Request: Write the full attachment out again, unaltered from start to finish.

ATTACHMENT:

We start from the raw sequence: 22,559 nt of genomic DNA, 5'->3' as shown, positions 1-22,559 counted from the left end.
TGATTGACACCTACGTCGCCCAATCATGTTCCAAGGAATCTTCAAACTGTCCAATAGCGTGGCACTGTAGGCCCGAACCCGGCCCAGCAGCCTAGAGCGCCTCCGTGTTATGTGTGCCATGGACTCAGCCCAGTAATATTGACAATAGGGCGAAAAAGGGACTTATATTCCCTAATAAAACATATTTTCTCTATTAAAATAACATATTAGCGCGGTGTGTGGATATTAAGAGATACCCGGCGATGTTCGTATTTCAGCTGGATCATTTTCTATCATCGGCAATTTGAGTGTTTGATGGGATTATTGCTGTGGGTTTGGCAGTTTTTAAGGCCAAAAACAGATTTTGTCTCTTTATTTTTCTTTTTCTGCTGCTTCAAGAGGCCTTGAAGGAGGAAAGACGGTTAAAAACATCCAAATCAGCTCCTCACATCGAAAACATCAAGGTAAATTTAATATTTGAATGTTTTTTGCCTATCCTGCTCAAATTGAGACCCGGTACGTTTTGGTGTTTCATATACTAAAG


We start from the raw sequence: 22,559 nt of genomic DNA, 5'->3' as shown, positions 1-22,559 counted from the left end.
TGATTGACACCTACGTCGCCCAATCATGTTCCAAGGAATCTTCAAACTGTCCAATAGCGTGGCACTGTAGGCCCGAACCCGGCCCAGCAGCCTAGAGCGCCTCCGTGTTATGTGTGCCATGGACTCAGCCCAGTAATATTGACAATAGGGCGAAAAAGGGACTTATATTCCCTAATAAAACATATTTTCTCTATTAAAATAACATATTAGCGCGGTGTGTGGATATTAAGAGATACCCGGCGATGTTCGTATTTCAGCTGGATCATTTTCTATCATCGGCAATTTGAGTGTTTGATGGGATTATTGCTGTGGGTTTGGCAGTTTTTAAGGCCAAAAACAGATTTTGTCTCTTTATTTTTCTTTTTCTGCTGCTTCAAGAGGCCTTGAAGGAGGAAAGACGGTTAAAAACATCCAAATCAGCTCCTCACATCGAAAACATCAAGGTAAATTTAATATTTGAATGTTTTTTGCCTATCCTGCTCAAATTGAGACCCGGTACGTTTTGGTGTTTCATATACTAAAG